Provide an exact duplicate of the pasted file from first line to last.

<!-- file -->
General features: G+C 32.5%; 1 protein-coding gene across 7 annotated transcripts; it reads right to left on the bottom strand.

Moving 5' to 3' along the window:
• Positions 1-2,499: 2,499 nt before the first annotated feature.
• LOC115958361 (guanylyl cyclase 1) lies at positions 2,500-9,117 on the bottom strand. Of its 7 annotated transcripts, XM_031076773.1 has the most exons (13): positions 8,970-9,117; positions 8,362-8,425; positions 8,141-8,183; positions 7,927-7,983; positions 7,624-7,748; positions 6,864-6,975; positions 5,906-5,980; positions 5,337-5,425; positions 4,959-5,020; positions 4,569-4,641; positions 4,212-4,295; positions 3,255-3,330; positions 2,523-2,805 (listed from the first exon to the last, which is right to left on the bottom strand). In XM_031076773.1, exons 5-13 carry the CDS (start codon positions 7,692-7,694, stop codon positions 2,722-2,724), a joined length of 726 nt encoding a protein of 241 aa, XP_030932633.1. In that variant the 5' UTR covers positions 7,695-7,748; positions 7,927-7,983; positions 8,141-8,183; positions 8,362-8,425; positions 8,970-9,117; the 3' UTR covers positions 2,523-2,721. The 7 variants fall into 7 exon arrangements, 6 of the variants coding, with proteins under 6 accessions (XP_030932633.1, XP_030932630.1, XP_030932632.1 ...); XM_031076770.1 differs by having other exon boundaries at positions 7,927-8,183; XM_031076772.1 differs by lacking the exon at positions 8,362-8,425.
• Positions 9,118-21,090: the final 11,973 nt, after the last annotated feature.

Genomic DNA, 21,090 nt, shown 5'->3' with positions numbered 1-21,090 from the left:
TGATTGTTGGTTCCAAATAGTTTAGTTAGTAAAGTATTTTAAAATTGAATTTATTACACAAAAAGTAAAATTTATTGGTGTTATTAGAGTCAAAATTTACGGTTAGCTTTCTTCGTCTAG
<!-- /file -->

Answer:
General features: G+C 32.5%; 1 protein-coding gene across 7 annotated transcripts; it reads right to left on the bottom strand.

Moving 5' to 3' along the window:
• Positions 1-2,499: 2,499 nt before the first annotated feature.
• LOC115958361 (guanylyl cyclase 1) lies at positions 2,500-9,117 on the bottom strand. Of its 7 annotated transcripts, XM_031076773.1 has the most exons (13): positions 8,970-9,117; positions 8,362-8,425; positions 8,141-8,183; positions 7,927-7,983; positions 7,624-7,748; positions 6,864-6,975; positions 5,906-5,980; positions 5,337-5,425; positions 4,959-5,020; positions 4,569-4,641; positions 4,212-4,295; positions 3,255-3,330; positions 2,523-2,805 (listed from the first exon to the last, which is right to left on the bottom strand). In XM_031076773.1, exons 5-13 carry the CDS (start codon positions 7,692-7,694, stop codon positions 2,722-2,724), a joined length of 726 nt encoding a protein of 241 aa, XP_030932633.1. In that variant the 5' UTR covers positions 7,695-7,748; positions 7,927-7,983; positions 8,141-8,183; positions 8,362-8,425; positions 8,970-9,117; the 3' UTR covers positions 2,523-2,721. The 7 variants fall into 7 exon arrangements, 6 of the variants coding, with proteins under 6 accessions (XP_030932633.1, XP_030932630.1, XP_030932632.1 ...); XM_031076770.1 differs by having other exon boundaries at positions 7,927-8,183; XM_031076772.1 differs by lacking the exon at positions 8,362-8,425.
• Positions 9,118-21,090: the final 11,973 nt, after the last annotated feature.

Genomic DNA, 21,090 nt, shown 5'->3' with positions numbered 1-21,090 from the left:
TGATTGTTGGTTCCAAATAGTTTAGTTAGTAAAGTATTTTAAAATTGAATTTATTACACAAAAAGTAAAATTTATTGGTGTTATTAGAGTCAAAATTTACGGTTAGCTTTCTTCGTCTAG